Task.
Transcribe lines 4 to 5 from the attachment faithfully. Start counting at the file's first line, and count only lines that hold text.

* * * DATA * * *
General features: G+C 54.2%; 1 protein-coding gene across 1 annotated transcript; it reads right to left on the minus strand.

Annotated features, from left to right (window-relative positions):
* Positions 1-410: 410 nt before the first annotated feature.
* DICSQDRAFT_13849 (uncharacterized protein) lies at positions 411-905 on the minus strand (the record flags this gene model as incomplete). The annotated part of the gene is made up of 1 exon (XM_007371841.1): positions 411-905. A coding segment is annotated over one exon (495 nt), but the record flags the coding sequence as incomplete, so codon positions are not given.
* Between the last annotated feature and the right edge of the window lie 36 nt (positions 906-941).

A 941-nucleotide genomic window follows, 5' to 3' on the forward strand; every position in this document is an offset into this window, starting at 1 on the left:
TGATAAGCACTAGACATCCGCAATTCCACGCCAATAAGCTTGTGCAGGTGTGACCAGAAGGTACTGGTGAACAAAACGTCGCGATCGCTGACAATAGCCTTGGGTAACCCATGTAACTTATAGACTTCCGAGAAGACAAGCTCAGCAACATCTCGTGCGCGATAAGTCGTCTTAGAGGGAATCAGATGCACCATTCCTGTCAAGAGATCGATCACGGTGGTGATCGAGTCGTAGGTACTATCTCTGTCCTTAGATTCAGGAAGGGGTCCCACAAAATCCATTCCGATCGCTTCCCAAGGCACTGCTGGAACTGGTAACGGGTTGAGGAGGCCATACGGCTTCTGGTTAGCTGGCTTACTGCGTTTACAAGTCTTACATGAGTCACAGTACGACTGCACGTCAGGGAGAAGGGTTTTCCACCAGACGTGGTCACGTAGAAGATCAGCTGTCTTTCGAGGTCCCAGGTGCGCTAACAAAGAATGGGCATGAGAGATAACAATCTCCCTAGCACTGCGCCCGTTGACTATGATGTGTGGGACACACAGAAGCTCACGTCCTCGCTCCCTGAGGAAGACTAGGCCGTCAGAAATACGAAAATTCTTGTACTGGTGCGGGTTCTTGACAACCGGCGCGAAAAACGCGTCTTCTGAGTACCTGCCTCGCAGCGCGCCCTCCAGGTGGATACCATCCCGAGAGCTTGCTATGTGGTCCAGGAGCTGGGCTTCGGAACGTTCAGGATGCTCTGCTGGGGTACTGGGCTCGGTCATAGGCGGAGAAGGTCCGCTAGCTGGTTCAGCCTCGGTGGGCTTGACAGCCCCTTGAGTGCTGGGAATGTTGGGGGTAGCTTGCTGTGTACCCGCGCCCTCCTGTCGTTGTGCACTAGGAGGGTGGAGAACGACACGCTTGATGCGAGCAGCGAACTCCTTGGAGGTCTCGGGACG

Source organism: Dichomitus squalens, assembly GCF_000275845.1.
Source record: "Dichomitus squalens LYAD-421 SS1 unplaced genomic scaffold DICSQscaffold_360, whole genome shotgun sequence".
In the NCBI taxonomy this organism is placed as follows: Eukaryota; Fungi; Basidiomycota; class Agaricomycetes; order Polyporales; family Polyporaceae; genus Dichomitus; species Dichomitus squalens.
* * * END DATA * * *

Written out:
* DICSQDRAFT_13849 (uncharacterized protein) lies at positions 411-905 on the minus strand (the record flags this gene model as incomplete). The annotated part of the gene is made up of 1 exon (XM_007371841.1): positions 411-905. A coding segment is annotated over one exon (495 nt), but the record flags the coding sequence as incomplete, so codon positions are not given.
* Between the last annotated feature and the right edge of the window lie 36 nt (positions 906-941).